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   Do you like my diagrams? (starting-position_diag1.gif,  31 KB)

This web site ... as with many of my other web sites ... will be home to some of the finest and best annotated chess games known. No other author or web site can offer you this.  

  A list of CHESS Games on this site.  


  Coming soon?    Leitao - BaburinTal - Uhlmann.   And many, many more.   
(Both of the above games are already annotated ... I just have to get around to actually building the web pages.   
Thanks to the holidays, I am behind. 01/30/'04)  

(04/30/2004 I have not forgotten about this! Just been busy!!) 

   Other games of note -   


The contest,  LASKER - NAPIER; Cambridge Springs, 1904
This is a deeply analyzed chess game. I have already gotten somewhere between  30-50 e-mails on this page, and nearly all have been positive. Check it out!!!  
(Thanks to Bill - of Buffalo, NY - who pointed out that this link was "busted.") 

The very exciting game:  KASPAROV - TOPALOV;  Wijk ann Zee, 1999.   
I rate this as (perhaps) the single greatest game of chess ever played!!! (Real, OTB chess.) And dozens of people/fans, (and even Masters!);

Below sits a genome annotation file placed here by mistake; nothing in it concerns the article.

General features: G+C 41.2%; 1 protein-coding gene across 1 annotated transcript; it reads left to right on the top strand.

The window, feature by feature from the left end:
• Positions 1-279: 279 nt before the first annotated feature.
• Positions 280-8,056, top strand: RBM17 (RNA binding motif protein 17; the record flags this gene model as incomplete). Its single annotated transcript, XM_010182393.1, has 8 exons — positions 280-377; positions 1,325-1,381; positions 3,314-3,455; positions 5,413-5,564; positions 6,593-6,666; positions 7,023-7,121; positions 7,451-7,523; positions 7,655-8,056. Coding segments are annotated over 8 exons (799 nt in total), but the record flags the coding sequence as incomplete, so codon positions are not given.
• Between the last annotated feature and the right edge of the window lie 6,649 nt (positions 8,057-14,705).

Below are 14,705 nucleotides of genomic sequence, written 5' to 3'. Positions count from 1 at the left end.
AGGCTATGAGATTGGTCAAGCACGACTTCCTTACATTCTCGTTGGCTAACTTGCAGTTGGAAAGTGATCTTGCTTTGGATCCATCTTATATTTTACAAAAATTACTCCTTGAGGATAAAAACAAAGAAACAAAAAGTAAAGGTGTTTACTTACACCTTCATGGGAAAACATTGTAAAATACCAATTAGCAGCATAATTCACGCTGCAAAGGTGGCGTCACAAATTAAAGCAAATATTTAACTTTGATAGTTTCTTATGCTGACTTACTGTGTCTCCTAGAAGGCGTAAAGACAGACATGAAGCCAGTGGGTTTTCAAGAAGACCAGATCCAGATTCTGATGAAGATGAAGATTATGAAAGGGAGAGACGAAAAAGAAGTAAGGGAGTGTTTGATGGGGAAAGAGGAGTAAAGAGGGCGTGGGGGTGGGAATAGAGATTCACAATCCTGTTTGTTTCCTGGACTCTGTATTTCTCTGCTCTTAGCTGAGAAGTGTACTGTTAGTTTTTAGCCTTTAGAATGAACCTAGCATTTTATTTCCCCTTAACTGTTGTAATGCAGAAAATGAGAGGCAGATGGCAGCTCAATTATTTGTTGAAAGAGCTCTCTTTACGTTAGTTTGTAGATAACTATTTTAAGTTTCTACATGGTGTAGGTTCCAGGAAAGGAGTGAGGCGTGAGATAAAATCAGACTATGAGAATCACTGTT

have written to tell me they agree! (Part of my "Top Ten" of the greatest chess games ever played.) 

He considered this exciting struggle:  CAPABLANCA - BERNSTEIN;  Moscow, (RUS) 1914
to be the very best - or the most artistic - game of chess he (he = Capablanca) ever played. 

A game that took me MONTHS to finish ... and I consider one of my best jobs of annotation: 
The incredible contest  ...  David Janowsky - Frank J. Marshall;  Cambridge Springs, 1904.  
If you print this game out,  (for your own, personal use ONLY!!!);  it takes nearly 50 pages on your printer!! One of my best jobs of annotation. 
Along the way, I also discovered MANY new and different things about this struggle. Check it out! 

A game that took over a month to analyze:  
Fritz_X3D - GM Garry Kasparov;  2003 "Man vs. Machine" Match. (Game # 4.)